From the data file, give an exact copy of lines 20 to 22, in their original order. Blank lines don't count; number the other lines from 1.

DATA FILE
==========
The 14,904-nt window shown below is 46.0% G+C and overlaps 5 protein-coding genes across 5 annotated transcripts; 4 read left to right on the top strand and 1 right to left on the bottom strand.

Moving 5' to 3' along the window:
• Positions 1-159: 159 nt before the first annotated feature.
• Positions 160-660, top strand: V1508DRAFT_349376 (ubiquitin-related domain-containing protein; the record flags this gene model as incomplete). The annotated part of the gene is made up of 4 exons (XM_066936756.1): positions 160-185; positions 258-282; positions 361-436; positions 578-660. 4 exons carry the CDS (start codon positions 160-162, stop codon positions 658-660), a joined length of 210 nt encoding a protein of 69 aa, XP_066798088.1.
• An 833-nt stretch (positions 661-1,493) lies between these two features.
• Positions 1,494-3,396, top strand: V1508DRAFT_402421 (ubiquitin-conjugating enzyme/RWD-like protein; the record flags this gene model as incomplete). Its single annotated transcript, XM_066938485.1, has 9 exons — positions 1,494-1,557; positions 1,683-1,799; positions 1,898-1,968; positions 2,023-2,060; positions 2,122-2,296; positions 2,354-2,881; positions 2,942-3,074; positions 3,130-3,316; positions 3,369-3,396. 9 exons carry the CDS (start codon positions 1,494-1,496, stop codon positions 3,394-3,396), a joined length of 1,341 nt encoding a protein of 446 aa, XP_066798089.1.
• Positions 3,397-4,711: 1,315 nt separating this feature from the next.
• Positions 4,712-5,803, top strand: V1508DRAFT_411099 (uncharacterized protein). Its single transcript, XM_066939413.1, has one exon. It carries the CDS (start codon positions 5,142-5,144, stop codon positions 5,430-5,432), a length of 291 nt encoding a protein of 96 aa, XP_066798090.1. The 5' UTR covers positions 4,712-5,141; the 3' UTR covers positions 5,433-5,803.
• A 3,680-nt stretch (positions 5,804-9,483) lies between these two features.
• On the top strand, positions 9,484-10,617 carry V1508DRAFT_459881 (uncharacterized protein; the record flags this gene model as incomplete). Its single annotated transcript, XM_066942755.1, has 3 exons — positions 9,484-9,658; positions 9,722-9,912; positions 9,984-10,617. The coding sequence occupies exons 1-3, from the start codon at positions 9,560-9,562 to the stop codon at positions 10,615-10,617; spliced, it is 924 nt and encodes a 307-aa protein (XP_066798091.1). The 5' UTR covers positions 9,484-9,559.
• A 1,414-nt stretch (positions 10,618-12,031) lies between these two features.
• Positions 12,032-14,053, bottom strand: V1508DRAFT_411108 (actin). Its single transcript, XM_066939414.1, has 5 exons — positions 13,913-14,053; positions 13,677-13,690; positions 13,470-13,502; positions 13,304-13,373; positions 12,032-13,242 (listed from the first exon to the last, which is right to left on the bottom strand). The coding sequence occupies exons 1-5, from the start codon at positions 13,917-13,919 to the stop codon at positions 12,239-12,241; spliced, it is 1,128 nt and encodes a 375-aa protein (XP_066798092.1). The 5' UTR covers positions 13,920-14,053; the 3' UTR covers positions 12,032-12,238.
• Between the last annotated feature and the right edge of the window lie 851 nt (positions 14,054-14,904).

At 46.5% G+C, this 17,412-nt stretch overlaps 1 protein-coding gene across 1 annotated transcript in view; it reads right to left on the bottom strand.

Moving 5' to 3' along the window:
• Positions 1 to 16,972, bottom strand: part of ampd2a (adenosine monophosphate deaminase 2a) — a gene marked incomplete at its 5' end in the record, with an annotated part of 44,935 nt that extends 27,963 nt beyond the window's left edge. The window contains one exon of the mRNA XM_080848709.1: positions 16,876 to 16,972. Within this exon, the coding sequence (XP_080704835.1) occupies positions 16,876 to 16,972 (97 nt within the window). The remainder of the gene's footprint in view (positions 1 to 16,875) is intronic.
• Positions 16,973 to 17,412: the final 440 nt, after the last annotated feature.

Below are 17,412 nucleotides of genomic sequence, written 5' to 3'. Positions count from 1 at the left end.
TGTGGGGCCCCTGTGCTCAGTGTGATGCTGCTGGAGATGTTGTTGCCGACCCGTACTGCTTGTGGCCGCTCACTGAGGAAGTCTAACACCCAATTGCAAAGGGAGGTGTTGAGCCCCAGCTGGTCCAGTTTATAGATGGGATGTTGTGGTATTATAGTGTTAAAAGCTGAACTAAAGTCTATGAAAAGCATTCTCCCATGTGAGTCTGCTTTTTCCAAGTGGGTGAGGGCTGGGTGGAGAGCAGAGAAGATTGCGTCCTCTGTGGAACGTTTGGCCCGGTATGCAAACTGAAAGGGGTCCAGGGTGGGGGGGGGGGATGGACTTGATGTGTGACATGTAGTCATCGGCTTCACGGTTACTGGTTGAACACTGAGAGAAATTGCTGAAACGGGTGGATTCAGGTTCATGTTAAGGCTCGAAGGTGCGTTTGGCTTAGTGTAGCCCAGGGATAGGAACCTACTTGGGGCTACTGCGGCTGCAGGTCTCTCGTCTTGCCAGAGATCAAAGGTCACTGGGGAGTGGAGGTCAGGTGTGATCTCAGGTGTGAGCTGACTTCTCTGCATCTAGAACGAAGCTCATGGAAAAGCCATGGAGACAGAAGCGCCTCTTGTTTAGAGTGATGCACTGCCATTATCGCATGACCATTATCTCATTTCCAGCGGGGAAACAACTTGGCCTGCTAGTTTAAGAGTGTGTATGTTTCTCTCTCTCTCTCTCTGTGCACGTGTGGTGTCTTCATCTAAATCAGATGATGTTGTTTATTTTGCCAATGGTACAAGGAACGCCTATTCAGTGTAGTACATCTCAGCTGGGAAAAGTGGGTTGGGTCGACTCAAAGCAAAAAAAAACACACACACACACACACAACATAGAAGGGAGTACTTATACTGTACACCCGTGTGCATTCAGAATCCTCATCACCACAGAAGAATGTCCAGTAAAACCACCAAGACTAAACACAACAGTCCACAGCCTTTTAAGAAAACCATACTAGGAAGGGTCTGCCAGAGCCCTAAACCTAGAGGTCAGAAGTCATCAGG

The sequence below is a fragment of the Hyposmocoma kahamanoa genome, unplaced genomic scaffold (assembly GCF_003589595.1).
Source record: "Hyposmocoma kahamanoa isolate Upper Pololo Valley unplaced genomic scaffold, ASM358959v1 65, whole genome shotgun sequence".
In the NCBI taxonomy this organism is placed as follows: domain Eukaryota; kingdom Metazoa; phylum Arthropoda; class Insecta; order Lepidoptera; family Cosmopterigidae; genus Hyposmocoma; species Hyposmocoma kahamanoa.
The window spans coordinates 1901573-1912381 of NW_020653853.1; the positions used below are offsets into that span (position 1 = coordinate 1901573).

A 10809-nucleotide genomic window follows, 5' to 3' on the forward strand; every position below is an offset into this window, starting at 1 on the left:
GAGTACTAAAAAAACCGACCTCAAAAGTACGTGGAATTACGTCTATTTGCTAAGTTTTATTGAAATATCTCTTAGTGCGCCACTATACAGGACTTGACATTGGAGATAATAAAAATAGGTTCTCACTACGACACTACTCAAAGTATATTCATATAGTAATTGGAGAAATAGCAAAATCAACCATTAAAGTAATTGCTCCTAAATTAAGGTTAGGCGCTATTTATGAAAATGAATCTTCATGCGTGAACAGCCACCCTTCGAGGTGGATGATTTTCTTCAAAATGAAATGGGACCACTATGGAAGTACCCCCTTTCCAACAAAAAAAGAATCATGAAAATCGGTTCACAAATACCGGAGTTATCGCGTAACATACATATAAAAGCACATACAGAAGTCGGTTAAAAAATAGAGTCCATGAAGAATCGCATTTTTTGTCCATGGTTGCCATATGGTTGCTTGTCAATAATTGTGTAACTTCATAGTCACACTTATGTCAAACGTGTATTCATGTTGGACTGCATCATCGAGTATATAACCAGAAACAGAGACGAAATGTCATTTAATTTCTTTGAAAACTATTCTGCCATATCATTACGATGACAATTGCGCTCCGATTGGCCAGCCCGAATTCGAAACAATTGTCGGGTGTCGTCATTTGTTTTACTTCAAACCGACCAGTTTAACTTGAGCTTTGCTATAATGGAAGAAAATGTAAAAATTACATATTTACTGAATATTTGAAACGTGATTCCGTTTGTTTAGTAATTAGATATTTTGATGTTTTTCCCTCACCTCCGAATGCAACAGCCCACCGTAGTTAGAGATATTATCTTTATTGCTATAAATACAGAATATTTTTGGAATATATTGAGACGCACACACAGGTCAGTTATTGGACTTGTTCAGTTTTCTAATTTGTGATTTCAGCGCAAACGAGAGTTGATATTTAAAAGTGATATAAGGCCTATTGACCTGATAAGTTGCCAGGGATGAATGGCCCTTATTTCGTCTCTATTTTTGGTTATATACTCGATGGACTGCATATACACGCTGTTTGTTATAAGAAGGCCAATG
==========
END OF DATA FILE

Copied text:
The sequence below is a fragment of the Hyposmocoma kahamanoa genome, unplaced genomic scaffold (assembly GCF_003589595.1).
Source record: "Hyposmocoma kahamanoa isolate Upper Pololo Valley unplaced genomic scaffold, ASM358959v1 65, whole genome shotgun sequence".
In the NCBI taxonomy this organism is placed as follows: domain Eukaryota; kingdom Metazoa; phylum Arthropoda; class Insecta; order Lepidoptera; family Cosmopterigidae; genus Hyposmocoma; species Hyposmocoma kahamanoa.